Once Again, Exactly What Is YA Literature?
Hooray for me. I finished the May/June 2004 issue of The Horn Book, which means that I am now only two issues behind. Again I'm going to tell you about a great article by Patty Campbell. (See 4/25/03 and 9/29/03 blog entries.)
In an article called Our Side of the Fence Campbell talks about definitions for YA literature, something she has done before. She says:
The central theme of YA fiction is becoming an adult, finding the answer to the question "Who am I, and what am I going to do about it?"
Whether it is told in first or third (or even second person), to be a YA novel a book must have a teen protagonist speaking from an adolescent point of view, with all the limitations of understanding this implies.
To be a YA novel, then, a book must have a climactic epiphany of new maturity as the subtext and be told in the YA voice from the limited adolescent viewpoint. In addition, it must be relevant to the lives of young readers in some way.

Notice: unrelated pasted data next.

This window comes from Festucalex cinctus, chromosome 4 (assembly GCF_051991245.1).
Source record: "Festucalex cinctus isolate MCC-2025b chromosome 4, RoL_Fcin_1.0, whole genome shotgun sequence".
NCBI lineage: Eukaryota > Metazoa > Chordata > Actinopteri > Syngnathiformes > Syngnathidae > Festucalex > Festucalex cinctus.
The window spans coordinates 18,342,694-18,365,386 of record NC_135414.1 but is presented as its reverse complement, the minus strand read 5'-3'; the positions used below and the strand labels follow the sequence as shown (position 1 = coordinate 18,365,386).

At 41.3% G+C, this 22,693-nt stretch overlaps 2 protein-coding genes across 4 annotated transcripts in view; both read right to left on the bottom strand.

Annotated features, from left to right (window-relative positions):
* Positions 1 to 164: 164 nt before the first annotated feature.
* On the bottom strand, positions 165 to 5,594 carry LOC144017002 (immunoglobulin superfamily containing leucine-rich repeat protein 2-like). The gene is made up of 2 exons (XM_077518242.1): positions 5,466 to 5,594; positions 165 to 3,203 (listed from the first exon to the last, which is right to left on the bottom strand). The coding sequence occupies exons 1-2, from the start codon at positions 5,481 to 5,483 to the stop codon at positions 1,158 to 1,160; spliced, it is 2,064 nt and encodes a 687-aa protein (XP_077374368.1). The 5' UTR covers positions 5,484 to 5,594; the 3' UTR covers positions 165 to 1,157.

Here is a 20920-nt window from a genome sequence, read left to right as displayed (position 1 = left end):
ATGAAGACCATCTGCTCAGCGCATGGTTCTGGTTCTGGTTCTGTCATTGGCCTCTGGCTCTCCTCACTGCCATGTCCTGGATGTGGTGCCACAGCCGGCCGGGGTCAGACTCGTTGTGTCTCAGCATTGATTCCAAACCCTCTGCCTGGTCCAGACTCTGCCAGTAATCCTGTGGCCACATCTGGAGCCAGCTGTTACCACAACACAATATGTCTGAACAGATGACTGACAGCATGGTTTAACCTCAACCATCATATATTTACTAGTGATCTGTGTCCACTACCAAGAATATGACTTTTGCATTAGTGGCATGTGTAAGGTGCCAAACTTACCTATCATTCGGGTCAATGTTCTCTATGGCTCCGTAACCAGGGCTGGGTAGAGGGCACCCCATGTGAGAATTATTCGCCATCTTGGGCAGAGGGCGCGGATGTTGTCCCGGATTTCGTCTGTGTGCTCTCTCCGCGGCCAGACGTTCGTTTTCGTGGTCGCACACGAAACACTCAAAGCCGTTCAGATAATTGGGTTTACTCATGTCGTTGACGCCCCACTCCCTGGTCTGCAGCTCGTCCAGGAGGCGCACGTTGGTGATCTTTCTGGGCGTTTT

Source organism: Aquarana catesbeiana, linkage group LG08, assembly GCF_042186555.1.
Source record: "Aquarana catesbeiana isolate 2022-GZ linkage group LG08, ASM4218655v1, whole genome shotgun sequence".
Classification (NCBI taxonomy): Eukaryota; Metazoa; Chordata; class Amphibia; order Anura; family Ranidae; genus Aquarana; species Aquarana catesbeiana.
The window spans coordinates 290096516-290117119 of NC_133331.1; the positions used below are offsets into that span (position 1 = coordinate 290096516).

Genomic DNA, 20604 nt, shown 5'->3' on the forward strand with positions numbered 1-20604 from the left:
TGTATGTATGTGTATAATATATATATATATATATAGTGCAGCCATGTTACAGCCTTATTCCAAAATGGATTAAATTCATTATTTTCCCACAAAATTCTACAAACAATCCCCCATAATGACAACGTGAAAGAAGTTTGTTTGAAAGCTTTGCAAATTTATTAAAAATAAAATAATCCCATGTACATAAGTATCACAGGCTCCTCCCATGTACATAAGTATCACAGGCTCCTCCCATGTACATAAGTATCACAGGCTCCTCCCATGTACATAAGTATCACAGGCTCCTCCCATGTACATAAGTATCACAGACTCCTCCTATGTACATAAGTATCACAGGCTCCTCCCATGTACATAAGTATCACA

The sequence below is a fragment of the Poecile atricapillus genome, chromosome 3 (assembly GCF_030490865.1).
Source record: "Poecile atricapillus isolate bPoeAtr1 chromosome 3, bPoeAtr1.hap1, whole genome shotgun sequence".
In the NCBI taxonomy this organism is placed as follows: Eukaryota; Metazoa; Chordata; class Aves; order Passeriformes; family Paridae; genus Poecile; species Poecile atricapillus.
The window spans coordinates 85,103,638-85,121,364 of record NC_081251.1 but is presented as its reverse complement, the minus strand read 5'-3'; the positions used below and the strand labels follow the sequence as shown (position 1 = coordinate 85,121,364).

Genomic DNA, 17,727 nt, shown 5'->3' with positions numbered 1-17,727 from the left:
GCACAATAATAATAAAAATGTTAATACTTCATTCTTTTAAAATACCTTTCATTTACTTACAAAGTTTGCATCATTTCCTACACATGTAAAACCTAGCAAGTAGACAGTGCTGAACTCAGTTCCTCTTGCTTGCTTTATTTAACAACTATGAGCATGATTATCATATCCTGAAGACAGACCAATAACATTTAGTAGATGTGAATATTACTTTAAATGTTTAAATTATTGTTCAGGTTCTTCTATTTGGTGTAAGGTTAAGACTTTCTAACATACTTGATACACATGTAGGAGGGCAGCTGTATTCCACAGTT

I couldn't agree more, especially regarding the central theme of YA fiction. And what could be a more important theme, at any point in life? I think the central theme for a lot of books about mid-life is the other side of the same coin. "Who am I, and what have I done about it?" The major theme of adolescence then, is linked to a major theme throughout literature.
I also agree that a good teen protagonist isn't all knowing in a mature sophisticated way because most adolescents aren't that way. That's a major complaint for me when reading books for young people.
And as far as "it must be relevant to the lives of young readers in some way" is concerned, well, yeah, it's about the kid. A lot of writers do forget that.
It's always a great pleasure to read an essay in which the author agrees with you on almost everything.